I love roller coasters for many reasons: the wind in my face, the thrilling plunges downhill and back up, the sharp turns, that feeling of weightlessness and the tingle in my stomach as I dive. But during a season that can feel like one long heat wave, one thing would make riding a coaster even better: a nice big splash.
The only problem is that usually you have to choose. You can take a mind-bending coaster. Or you can take a water ride, which may give you dips, turns and showers but won’t provide the up-and-down rush of being on a track.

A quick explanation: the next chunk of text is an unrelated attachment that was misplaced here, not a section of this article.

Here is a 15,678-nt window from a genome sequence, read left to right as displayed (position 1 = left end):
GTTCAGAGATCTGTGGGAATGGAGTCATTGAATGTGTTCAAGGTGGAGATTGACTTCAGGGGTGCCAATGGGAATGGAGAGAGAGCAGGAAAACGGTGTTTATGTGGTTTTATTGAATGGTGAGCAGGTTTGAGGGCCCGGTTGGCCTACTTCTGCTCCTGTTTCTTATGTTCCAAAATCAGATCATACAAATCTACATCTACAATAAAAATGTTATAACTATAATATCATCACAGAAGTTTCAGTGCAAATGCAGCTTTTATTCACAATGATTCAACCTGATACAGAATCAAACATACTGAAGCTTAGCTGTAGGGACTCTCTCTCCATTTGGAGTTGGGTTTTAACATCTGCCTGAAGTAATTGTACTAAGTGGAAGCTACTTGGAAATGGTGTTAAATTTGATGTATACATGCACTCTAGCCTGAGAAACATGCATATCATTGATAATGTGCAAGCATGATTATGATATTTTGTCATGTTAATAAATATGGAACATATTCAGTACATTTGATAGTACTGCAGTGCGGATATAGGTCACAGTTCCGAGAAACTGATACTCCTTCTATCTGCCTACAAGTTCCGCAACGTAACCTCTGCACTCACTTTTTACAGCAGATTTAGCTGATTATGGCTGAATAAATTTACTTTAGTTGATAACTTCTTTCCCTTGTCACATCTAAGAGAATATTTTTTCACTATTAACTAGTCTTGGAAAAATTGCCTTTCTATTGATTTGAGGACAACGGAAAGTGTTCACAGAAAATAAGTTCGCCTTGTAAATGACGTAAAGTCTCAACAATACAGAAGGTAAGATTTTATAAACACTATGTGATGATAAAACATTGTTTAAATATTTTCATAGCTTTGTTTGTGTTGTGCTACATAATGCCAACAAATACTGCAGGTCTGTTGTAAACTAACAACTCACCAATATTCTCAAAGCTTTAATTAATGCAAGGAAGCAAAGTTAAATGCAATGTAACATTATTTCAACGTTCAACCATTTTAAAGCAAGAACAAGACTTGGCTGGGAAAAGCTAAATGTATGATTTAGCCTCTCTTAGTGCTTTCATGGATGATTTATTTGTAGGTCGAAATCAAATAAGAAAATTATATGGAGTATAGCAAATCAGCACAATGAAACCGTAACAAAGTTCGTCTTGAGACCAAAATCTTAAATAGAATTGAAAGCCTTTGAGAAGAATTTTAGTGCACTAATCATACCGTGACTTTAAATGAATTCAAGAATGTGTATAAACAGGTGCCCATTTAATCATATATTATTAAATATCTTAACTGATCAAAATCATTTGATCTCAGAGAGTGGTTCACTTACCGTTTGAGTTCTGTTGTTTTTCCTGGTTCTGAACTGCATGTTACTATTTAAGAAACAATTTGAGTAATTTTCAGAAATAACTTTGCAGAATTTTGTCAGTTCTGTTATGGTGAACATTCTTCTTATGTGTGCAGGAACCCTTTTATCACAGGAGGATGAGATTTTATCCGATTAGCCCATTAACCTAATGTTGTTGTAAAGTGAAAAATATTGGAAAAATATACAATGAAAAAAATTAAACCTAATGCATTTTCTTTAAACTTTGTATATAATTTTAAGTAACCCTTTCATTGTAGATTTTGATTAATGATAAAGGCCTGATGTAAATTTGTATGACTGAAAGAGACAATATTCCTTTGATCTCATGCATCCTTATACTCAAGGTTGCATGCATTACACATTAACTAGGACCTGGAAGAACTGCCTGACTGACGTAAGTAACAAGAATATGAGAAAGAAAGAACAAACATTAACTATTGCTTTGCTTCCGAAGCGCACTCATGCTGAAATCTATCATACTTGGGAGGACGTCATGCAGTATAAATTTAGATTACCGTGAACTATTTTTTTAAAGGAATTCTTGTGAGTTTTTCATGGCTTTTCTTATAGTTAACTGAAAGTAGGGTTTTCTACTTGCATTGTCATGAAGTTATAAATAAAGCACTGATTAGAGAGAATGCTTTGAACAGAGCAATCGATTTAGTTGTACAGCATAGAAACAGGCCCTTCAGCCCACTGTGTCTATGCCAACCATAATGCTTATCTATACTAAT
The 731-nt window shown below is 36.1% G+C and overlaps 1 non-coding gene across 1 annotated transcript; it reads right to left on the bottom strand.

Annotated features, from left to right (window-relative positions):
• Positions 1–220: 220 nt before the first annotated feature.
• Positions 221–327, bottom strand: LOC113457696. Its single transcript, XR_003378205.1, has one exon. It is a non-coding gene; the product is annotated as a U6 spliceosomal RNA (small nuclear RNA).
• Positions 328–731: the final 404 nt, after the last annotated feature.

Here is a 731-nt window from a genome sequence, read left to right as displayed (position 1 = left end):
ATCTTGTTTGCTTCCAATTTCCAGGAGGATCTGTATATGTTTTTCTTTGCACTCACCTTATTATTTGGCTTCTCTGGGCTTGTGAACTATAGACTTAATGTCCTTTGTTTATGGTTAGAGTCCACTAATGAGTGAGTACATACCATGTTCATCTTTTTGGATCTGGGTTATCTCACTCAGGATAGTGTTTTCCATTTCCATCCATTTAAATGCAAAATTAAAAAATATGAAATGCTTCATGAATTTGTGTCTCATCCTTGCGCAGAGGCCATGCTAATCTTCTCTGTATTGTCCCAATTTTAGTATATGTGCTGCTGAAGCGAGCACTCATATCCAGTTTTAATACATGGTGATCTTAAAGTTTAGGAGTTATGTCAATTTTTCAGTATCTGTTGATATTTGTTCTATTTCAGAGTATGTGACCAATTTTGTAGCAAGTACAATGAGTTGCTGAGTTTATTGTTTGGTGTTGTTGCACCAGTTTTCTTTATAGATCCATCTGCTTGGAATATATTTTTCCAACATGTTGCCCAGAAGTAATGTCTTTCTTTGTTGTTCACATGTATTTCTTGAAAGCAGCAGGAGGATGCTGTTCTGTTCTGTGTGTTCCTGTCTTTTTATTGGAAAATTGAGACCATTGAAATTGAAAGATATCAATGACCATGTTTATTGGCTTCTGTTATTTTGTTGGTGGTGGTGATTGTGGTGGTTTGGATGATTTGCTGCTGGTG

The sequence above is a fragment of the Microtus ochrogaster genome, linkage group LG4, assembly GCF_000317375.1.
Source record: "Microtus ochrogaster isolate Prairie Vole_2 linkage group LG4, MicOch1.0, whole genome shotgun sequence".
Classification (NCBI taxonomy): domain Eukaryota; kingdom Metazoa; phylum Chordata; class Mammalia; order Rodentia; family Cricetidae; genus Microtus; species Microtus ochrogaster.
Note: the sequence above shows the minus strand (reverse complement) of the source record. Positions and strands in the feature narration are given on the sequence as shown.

Enter the water coaster. These coasters — which have been increasingly cropping up at water parks around the world — combine the hills of a roller coaster with the splashy fun of a water slide. Though it may not seem like it, creating such a ride is a feat of engineering that requires a good deal of technology. Some of the coasters use blasts of water pressure to shoot rafts uphill in a seemingly gravity-defying feat. Others use linear induction motors, or LIM, to propel rafts uphill in a way that looks like magic. They also incorporate tunnels, lights, water walls and giant drops. And over the years, the rides have gotten taller, faster and longer.